Computer Viruses Hit Some State Offices

06/14/02 12:00AM By John Dillon
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(Host) Like computer users everywhere, state government offices have been plagued by the recent wave of electronic viruses. The state defender general's office was particularly hard hit.

VPR's John Dillon reports.


(Dillon) The "Klez" virus infects computers through email messages. Virus protection companies say its one of the most widespread viruses ever developed.

Staff at the state defender general's office, which represents people who can't afford a lawyer, are sick and tired of Klez and other viruses. Defender General Matthew Valerio says disinfecting their computers has taken days away from an already busy work schedule:

(Valerio) "Well, people were able to work but as a practical matter it took people away from work for a few days while they were addressing these virus infestations."

(Dillon) The defender's office faces a serious budget squeeze and is making do with older computers. Valerio says the outdated equipment is part of the problem:

(Valerio) "Our hardware is old and our software is old and there are windows where this virus can come in through some of the older machines and the anti-virus software we have wasn't picking it up."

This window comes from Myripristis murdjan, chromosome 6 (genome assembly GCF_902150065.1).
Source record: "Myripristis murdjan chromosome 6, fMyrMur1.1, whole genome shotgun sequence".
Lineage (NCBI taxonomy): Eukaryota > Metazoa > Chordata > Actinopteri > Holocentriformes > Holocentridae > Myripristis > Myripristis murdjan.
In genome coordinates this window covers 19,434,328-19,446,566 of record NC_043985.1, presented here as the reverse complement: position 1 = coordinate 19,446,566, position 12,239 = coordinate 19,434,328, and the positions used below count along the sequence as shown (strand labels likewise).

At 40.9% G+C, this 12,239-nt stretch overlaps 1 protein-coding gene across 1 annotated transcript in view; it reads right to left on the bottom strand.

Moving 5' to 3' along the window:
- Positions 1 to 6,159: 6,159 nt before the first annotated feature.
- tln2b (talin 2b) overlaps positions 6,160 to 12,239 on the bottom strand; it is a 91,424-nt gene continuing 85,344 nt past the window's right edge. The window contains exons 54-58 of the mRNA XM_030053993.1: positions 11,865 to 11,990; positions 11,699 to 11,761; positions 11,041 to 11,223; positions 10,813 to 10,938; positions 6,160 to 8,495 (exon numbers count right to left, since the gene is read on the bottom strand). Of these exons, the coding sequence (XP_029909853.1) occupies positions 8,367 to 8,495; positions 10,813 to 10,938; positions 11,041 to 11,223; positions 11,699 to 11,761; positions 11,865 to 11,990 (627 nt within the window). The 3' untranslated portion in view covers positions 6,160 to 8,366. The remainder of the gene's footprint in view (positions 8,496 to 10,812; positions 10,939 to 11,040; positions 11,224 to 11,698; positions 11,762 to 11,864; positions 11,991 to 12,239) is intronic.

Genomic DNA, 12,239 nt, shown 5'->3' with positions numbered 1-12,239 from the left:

(Dillon) The email service for the state is not centralized, so some state agencies were harder hit than others. At the office of communications and information technology, Director William Laferriere says that anti-virus programs catch hundreds of the infections every day. But he says some offices are not well protected:

(Laferriere) "It depends on what they do for virus screening. Some departments have very good virus screening on the front end of their mail servers, others are not as good. We run a multiple signature virus screening application here and we've had real good results with that."

(Dillon) Laferriere says state employees – like everyone else who relies on a computer – also need to constantly update their virus protection programs in order to catch the latest versions of the computer plagues.

For Vermont Public Radio, I'm John Dillon.

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